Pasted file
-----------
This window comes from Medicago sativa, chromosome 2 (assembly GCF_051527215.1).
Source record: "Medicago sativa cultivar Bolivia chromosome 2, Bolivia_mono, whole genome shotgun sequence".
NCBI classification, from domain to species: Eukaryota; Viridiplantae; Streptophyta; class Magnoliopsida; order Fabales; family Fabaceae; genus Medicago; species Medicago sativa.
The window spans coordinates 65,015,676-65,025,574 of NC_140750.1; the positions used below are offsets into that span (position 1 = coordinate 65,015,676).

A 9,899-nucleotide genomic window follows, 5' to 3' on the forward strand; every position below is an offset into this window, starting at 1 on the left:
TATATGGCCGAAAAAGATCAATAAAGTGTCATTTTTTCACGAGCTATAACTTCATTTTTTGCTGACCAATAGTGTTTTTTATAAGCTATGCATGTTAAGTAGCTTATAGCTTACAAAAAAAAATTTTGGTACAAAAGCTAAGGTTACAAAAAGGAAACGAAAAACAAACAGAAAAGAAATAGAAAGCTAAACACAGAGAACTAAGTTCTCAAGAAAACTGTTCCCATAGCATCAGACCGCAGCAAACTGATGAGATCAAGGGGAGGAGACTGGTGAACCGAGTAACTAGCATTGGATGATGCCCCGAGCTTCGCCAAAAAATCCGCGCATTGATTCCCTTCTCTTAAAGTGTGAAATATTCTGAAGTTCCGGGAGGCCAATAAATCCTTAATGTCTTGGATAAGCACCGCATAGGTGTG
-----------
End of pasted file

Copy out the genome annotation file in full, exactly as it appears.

This window comes from Medicago sativa, chromosome 2 (assembly GCF_051527215.1).
Source record: "Medicago sativa cultivar Bolivia chromosome 2, Bolivia_mono, whole genome shotgun sequence".
NCBI classification, from domain to species: Eukaryota; Viridiplantae; Streptophyta; class Magnoliopsida; order Fabales; family Fabaceae; genus Medicago; species Medicago sativa.
The window spans coordinates 65,015,676-65,025,574 of NC_140750.1; the positions used below are offsets into that span (position 1 = coordinate 65,015,676).

A 9,899-nucleotide genomic window follows, 5' to 3' on the forward strand; every position below is an offset into this window, starting at 1 on the left:
TATATGGCCGAAAAAGATCAATAAAGTGTCATTTTTTCACGAGCTATAACTTCATTTTTTGCTGACCAATAGTGTTTTTTATAAGCTATGCATGTTAAGTAGCTTATAGCTTACAAAAAAAAATTTTGGTACAAAAGCTAAGGTTACAAAAAGGAAACGAAAAACAAACAGAAAAGAAATAGAAAGCTAAACACAGAGAACTAAGTTCTCAAGAAAACTGTTCCCATAGCATCAGACCGCAGCAAACTGATGAGATCAAGGGGAGGAGACTGGTGAACCGAGTAACTAGCATTGGATGATGCCCCGAGCTTCGCCAAAAAATCCGCGCATTGATTCCCTTCTCTTAAAGTGTGAAATATTCTGAAGTTCCGGGAGGCCAATAAATCCTTAATGTCTTGGATAAGCACCGCATAGGTGTG